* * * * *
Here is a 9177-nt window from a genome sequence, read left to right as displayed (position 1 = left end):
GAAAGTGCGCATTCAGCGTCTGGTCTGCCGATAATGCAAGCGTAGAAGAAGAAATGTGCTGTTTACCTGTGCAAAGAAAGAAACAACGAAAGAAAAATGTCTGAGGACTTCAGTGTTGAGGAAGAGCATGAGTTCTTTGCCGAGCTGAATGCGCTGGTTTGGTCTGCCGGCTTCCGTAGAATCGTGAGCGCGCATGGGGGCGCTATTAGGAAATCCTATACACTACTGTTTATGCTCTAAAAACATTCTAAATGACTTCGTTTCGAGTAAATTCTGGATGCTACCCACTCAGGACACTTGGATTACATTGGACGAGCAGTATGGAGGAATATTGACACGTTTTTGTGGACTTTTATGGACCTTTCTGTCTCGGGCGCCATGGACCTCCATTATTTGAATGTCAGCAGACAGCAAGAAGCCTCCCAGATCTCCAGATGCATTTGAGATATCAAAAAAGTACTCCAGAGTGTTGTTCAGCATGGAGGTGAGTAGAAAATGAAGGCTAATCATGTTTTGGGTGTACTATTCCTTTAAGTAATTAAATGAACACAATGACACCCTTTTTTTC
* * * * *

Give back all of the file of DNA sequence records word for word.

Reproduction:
Here is a 9177-nt window from a genome sequence, read left to right as displayed (position 1 = left end):
GAAAGTGCGCATTCAGCGTCTGGTCTGCCGATAATGCAAGCGTAGAAGAAGAAATGTGCTGTTTACCTGTGCAAAGAAAGAAACAACGAAAGAAAAATGTCTGAGGACTTCAGTGTTGAGGAAGAGCATGAGTTCTTTGCCGAGCTGAATGCGCTGGTTTGGTCTGCCGGCTTCCGTAGAATCGTGAGCGCGCATGGGGGCGCTATTAGGAAATCCTATACACTACTGTTTATGCTCTAAAAACATTCTAAATGACTTCGTTTCGAGTAAATTCTGGATGCTACCCACTCAGGACACTTGGATTACATTGGACGAGCAGTATGGAGGAATATTGACACGTTTTTGTGGACTTTTATGGACCTTTCTGTCTCGGGCGCCATGGACCTCCATTATTTGAATGTCAGCAGACAGCAAGAAGCCTCCCAGATCTCCAGATGCATTTGAGATATCAAAAAAGTACTCCAGAGTGTTGTTCAGCATGGAGGTGAGTAGAAAATGAAGGCTAATCATGTTTTGGGTGTACTATTCCTTTAAGTAATTAAATGAACACAATGACACCCTTTTTTTC